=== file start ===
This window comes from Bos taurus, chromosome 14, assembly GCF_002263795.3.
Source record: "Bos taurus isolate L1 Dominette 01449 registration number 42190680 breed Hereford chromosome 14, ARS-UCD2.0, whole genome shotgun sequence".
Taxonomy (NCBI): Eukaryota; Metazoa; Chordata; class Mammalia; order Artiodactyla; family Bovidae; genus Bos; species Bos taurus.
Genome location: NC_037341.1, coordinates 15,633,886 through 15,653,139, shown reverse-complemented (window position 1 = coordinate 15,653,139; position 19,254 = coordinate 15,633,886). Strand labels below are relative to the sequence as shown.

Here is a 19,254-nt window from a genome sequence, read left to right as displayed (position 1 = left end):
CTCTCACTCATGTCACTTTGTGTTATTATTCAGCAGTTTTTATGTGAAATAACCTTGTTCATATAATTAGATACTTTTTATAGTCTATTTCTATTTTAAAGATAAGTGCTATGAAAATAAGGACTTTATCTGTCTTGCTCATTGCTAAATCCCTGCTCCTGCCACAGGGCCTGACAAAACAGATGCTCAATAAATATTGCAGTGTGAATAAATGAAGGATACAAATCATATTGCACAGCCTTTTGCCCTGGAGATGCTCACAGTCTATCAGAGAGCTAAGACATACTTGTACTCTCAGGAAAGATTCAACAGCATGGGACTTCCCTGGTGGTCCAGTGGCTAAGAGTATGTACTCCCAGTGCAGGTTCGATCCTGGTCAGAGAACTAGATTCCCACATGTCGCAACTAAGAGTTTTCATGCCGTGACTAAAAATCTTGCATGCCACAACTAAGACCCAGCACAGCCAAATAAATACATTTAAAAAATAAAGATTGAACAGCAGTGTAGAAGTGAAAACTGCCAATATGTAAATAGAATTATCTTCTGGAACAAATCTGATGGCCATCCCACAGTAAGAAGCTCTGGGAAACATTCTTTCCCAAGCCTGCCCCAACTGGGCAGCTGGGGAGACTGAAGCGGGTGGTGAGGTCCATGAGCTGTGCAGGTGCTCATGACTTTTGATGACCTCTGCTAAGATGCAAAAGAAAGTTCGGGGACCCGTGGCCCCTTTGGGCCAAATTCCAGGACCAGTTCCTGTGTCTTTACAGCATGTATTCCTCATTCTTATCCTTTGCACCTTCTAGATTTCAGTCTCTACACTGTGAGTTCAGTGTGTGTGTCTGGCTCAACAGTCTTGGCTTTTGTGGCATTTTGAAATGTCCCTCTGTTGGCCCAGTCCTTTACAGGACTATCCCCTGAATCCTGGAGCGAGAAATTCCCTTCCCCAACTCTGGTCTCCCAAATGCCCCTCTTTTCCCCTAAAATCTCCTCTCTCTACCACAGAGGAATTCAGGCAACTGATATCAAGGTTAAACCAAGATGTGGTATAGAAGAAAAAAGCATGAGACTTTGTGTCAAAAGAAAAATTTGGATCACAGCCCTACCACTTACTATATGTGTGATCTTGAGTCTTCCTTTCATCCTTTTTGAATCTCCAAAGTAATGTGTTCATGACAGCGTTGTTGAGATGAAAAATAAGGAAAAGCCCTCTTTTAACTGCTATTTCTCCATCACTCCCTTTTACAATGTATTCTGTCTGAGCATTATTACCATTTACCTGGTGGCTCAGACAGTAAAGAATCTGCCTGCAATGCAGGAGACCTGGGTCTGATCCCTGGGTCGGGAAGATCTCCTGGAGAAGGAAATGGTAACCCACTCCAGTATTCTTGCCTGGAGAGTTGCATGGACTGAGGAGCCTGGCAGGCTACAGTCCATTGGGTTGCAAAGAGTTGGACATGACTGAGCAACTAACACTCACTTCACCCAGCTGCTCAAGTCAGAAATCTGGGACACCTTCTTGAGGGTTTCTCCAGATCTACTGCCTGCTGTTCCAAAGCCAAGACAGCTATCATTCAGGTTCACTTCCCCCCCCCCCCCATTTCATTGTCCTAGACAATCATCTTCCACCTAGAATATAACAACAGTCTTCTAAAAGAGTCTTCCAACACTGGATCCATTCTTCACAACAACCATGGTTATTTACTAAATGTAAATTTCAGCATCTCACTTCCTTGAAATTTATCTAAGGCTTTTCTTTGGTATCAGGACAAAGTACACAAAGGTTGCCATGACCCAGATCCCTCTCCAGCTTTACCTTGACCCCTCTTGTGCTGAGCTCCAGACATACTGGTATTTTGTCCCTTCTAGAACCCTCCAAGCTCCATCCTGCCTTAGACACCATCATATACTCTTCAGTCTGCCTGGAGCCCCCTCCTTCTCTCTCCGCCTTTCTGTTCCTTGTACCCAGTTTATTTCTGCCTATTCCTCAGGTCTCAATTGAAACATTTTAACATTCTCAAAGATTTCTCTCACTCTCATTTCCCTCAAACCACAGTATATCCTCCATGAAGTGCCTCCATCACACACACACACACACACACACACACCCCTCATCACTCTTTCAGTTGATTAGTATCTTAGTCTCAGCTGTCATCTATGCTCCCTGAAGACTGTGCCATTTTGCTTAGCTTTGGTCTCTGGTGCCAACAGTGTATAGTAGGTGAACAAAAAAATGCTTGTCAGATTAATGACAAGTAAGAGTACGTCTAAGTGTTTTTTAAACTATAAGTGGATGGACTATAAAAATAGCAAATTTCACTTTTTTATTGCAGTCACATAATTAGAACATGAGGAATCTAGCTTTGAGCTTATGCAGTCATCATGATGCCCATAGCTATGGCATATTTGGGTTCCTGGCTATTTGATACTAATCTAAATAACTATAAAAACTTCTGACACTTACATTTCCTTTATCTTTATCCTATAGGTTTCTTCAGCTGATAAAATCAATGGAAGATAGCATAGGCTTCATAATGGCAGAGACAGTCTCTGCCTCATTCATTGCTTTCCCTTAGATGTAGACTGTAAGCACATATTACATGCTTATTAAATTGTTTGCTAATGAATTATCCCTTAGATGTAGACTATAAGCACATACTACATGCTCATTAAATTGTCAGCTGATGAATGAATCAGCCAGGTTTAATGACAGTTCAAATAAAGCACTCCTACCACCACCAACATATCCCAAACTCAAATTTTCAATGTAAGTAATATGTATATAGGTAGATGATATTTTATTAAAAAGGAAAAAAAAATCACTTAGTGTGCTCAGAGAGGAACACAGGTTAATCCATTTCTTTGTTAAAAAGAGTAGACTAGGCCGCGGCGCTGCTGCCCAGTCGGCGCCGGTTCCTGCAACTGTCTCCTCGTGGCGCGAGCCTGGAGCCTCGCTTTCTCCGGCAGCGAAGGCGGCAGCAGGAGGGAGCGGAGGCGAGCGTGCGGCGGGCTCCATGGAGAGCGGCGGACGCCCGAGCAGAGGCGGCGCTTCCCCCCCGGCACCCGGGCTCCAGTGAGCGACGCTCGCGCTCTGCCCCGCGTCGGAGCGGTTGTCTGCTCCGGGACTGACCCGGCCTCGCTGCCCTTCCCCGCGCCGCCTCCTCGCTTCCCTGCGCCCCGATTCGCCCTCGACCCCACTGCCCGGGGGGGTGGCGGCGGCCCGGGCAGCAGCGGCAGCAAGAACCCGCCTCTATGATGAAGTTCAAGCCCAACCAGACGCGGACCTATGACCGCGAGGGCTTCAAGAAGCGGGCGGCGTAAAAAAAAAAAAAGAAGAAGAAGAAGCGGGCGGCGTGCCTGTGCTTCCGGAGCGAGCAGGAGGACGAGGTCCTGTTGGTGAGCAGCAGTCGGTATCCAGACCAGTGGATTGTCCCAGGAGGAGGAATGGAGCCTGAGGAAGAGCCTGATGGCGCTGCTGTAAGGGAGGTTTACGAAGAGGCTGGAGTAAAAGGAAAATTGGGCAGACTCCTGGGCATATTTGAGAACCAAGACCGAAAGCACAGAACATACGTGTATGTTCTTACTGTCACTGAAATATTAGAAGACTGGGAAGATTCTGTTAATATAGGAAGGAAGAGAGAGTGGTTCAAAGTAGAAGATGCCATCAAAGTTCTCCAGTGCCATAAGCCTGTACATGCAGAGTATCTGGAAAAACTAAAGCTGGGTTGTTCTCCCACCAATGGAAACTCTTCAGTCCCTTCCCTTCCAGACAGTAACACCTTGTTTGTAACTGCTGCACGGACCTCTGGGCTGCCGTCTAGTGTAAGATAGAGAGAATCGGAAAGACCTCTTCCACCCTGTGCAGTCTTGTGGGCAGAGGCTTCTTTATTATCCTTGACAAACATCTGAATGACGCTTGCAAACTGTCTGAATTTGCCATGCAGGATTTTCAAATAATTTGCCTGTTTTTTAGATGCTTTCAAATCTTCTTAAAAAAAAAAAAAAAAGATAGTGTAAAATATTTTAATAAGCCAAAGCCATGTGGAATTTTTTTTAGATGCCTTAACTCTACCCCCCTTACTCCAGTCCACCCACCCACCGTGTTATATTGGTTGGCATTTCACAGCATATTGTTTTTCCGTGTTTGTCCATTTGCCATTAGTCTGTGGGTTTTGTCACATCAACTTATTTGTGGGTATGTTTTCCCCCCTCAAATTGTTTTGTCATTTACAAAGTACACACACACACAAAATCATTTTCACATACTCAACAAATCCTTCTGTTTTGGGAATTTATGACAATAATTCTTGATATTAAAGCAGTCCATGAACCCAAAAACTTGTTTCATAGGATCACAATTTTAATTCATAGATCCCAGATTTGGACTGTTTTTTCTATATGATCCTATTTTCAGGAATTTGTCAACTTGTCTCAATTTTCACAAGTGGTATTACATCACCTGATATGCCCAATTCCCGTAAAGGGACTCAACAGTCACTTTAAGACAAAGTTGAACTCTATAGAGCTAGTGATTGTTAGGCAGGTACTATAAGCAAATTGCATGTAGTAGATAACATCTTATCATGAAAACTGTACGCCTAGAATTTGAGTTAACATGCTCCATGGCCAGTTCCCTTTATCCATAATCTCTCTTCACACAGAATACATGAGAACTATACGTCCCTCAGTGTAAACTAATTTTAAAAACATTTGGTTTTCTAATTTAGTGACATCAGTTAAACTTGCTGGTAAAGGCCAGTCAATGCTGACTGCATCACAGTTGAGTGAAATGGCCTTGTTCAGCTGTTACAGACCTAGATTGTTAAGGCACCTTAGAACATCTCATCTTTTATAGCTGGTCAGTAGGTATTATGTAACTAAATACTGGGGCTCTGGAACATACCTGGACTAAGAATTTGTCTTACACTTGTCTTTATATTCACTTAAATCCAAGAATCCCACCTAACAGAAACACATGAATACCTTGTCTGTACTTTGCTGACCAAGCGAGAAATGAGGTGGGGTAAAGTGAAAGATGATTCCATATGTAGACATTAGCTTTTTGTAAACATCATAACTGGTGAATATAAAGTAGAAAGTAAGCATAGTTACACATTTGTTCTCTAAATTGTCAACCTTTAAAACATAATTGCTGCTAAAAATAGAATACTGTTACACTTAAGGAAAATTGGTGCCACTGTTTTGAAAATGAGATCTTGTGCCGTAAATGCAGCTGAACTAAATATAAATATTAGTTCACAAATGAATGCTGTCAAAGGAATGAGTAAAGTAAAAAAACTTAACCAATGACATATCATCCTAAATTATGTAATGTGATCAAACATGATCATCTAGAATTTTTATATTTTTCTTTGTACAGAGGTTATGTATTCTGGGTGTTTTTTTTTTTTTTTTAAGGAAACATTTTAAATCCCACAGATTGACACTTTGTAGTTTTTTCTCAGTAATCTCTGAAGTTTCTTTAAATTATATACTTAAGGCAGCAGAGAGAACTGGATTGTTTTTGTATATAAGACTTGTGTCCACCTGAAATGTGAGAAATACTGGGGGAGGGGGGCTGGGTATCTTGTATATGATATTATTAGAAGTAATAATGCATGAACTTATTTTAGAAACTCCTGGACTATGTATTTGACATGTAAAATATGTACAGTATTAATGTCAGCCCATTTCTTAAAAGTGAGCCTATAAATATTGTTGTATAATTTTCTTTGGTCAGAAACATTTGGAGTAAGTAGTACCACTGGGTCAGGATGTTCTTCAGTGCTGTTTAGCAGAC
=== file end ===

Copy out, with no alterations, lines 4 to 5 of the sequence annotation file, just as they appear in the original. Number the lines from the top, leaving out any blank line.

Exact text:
Genome location: NC_037341.1, coordinates 15,633,886 through 15,653,139, shown reverse-complemented (window position 1 = coordinate 15,653,139; position 19,254 = coordinate 15,633,886). Strand labels below are relative to the sequence as shown.

Here is a 19,254-nt window from a genome sequence, read left to right as displayed (position 1 = left end):